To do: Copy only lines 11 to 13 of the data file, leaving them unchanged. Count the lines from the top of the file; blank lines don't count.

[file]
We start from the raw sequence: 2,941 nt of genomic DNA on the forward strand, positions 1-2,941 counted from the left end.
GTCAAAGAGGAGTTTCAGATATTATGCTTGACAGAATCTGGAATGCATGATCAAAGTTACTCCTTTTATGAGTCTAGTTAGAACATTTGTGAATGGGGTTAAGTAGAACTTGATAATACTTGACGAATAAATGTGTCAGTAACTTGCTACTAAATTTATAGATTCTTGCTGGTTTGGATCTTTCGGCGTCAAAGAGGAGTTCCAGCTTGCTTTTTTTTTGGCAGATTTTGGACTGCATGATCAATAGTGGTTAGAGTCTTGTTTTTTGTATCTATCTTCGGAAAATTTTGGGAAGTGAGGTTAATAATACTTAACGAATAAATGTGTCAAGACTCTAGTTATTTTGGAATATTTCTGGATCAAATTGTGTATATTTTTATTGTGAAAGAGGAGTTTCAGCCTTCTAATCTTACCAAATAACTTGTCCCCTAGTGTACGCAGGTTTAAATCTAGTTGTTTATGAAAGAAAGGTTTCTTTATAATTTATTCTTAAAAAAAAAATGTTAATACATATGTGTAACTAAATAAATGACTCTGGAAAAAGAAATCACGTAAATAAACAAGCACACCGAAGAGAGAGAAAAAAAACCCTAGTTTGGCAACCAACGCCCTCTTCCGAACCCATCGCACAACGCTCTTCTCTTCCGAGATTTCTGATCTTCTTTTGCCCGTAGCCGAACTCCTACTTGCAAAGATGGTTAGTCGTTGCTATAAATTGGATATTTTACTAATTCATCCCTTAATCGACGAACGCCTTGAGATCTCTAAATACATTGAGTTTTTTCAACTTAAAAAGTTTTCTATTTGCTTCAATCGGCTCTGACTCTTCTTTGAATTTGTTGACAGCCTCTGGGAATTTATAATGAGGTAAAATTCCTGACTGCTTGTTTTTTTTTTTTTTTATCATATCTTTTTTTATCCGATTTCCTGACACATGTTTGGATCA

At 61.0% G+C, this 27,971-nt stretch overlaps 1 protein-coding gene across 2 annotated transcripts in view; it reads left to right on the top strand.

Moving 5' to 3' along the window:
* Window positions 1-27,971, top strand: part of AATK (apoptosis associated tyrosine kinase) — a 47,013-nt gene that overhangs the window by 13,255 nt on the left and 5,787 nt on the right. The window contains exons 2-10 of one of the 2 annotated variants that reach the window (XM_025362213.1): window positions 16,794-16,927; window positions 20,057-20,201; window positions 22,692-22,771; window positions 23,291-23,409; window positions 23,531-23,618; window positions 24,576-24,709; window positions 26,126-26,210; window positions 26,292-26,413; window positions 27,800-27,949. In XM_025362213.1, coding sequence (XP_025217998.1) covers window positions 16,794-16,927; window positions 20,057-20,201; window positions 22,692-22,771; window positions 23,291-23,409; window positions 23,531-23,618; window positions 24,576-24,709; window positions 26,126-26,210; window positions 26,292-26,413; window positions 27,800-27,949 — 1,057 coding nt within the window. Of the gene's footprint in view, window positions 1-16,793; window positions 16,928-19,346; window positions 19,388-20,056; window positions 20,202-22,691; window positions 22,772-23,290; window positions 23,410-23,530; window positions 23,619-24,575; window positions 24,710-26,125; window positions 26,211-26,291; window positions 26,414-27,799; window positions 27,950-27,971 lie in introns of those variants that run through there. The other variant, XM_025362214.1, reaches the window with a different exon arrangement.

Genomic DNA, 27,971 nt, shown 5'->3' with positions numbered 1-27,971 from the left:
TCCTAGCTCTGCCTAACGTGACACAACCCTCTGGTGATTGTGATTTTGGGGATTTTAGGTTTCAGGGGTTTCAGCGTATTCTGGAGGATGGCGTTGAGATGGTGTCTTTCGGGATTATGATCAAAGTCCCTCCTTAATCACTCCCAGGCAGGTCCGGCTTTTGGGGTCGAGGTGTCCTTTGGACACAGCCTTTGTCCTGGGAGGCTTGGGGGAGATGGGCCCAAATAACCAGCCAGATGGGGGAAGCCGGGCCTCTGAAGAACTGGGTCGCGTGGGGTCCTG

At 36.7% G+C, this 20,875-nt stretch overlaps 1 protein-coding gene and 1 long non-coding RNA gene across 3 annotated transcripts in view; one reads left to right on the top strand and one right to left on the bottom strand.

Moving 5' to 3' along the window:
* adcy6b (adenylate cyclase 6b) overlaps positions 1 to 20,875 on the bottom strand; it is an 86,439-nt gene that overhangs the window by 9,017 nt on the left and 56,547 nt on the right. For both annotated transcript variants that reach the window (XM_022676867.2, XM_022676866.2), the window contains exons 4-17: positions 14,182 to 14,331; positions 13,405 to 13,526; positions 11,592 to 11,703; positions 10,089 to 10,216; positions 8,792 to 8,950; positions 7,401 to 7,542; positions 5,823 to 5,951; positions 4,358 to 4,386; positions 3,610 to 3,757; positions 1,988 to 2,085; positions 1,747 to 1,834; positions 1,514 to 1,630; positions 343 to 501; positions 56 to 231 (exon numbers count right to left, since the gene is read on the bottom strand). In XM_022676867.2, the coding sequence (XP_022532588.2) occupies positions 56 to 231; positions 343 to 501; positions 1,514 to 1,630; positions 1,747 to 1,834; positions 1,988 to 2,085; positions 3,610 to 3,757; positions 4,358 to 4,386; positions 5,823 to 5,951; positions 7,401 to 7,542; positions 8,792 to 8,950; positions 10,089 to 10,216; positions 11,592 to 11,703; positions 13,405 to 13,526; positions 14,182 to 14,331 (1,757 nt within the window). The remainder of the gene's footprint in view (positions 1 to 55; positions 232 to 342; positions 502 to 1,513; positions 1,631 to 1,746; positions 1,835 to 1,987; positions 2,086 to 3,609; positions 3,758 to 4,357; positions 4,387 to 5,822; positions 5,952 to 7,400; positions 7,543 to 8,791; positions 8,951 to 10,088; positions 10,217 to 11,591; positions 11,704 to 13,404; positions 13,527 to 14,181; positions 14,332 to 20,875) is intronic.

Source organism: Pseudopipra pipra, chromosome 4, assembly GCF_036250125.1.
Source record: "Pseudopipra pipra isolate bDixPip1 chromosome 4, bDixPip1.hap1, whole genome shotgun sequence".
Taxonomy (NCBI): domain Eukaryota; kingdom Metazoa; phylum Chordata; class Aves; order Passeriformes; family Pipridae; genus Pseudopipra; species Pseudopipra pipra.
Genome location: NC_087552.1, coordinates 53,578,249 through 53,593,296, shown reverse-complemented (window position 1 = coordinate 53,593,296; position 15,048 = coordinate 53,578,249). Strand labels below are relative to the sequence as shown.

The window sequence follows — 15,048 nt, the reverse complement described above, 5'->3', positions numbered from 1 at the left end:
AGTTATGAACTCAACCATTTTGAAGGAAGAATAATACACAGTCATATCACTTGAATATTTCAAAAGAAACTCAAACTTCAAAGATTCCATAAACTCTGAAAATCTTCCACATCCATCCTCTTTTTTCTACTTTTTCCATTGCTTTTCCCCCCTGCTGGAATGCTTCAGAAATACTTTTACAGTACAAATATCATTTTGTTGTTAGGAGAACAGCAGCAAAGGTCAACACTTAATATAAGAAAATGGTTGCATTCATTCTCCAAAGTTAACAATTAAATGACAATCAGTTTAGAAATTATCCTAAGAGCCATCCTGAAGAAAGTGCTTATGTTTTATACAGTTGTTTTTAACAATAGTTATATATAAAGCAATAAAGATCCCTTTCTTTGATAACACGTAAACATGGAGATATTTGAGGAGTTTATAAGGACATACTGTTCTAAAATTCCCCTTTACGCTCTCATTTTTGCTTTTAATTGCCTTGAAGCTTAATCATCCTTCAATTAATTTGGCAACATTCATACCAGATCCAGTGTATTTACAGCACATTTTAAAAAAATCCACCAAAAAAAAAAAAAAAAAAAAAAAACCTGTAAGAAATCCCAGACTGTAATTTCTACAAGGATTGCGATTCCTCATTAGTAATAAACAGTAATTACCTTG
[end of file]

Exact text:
Source organism: Pseudopipra pipra, chromosome 4, assembly GCF_036250125.1.
Source record: "Pseudopipra pipra isolate bDixPip1 chromosome 4, bDixPip1.hap1, whole genome shotgun sequence".
Taxonomy (NCBI): domain Eukaryota; kingdom Metazoa; phylum Chordata; class Aves; order Passeriformes; family Pipridae; genus Pseudopipra; species Pseudopipra pipra.